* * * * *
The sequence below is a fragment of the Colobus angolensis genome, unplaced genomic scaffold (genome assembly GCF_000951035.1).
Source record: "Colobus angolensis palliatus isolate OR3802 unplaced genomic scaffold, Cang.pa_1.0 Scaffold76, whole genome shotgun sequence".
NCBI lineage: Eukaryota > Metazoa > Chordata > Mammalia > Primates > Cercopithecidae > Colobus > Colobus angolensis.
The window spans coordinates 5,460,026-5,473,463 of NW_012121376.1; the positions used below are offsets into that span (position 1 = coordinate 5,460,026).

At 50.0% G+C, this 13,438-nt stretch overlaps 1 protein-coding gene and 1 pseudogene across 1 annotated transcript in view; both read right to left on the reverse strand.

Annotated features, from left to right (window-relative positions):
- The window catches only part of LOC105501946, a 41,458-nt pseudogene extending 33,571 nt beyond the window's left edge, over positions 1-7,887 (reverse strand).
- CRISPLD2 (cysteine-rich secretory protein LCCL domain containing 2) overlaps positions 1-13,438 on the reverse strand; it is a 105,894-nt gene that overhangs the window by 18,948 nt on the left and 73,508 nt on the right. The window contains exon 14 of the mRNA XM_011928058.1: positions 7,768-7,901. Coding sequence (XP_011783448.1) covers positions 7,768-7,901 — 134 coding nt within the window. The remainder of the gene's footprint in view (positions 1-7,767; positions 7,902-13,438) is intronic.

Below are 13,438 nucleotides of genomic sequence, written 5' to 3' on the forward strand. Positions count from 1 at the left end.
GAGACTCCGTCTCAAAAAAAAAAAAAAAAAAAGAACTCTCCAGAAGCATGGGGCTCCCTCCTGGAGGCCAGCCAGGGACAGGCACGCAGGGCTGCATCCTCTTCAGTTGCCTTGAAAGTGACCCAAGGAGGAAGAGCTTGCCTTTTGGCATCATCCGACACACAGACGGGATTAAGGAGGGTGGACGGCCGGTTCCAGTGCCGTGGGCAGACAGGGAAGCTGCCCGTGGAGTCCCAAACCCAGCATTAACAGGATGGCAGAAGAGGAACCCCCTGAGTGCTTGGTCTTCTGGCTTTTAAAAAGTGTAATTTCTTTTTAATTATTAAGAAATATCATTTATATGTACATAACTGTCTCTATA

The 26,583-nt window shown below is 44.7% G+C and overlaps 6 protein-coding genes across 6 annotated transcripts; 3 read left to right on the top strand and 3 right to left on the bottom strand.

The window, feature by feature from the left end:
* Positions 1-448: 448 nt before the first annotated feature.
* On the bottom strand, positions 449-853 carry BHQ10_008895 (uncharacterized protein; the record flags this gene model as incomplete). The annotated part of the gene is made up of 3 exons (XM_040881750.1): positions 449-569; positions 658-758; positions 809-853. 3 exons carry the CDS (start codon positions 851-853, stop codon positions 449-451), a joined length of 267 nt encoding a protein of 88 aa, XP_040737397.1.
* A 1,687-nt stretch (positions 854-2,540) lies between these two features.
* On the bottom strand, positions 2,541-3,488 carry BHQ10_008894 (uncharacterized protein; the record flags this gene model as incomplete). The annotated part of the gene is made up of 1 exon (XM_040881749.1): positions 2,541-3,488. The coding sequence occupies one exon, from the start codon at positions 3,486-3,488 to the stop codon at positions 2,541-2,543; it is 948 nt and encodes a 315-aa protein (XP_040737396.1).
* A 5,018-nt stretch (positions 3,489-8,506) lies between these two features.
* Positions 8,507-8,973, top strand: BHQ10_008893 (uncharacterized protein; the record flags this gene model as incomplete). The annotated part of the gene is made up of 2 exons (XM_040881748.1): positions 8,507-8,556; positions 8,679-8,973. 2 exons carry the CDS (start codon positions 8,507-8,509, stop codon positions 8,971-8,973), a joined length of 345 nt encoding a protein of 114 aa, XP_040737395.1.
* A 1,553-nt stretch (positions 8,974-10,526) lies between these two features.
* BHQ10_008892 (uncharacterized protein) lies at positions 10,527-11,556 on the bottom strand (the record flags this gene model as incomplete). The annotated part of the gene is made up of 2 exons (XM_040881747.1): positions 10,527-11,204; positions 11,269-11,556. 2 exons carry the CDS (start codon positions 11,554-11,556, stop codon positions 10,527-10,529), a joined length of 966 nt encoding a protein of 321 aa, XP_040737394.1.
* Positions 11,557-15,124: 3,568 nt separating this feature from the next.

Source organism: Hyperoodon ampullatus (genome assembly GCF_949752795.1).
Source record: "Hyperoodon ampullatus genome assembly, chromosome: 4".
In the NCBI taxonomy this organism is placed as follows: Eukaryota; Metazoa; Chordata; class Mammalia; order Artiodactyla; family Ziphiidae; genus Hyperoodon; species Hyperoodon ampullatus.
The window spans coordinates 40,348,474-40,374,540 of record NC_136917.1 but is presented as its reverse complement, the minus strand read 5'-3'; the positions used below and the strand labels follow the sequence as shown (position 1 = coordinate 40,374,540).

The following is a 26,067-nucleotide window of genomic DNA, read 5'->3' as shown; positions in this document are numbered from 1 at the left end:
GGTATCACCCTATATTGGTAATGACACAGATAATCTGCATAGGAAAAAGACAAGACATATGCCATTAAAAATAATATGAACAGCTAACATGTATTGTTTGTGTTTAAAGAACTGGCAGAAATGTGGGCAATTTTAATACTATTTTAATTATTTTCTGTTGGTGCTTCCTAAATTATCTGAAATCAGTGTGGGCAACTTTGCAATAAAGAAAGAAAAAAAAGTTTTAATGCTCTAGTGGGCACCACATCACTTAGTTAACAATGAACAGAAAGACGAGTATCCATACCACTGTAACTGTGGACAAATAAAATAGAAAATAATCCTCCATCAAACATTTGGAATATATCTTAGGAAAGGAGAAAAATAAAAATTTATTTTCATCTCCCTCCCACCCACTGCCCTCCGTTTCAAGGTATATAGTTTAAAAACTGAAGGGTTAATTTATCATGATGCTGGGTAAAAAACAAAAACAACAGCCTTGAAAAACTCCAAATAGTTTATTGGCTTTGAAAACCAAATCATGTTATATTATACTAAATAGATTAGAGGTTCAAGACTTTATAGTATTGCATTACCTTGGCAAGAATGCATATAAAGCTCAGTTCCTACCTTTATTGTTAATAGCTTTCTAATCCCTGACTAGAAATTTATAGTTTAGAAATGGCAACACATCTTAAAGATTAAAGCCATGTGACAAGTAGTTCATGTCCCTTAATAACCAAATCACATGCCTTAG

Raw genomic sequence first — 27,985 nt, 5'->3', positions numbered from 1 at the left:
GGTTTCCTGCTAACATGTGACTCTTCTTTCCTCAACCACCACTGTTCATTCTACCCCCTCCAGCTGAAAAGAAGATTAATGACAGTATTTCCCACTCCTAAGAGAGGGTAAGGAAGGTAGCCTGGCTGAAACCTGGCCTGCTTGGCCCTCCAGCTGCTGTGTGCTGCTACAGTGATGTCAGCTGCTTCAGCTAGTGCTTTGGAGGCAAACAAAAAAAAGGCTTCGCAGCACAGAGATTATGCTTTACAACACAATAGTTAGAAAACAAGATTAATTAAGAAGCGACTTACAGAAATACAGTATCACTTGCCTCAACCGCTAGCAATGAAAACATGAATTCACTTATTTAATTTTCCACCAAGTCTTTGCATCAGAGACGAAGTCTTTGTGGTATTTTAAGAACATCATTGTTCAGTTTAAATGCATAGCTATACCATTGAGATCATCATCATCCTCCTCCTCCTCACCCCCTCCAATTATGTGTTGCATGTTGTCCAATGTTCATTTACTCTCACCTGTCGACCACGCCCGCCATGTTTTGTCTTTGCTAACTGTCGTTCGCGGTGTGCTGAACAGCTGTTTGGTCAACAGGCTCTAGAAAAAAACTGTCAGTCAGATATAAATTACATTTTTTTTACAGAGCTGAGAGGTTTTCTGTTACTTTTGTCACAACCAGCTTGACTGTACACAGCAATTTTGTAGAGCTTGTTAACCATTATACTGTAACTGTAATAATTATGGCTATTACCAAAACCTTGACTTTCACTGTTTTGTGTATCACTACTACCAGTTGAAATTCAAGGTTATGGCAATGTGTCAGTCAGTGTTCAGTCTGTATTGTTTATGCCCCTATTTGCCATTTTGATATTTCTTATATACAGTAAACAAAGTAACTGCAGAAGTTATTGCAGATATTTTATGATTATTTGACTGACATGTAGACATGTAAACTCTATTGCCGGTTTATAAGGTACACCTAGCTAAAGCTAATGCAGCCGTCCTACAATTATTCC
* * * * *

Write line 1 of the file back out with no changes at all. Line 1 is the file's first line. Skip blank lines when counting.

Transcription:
The sequence below is a fragment of the Colobus angolensis genome, unplaced genomic scaffold (genome assembly GCF_000951035.1).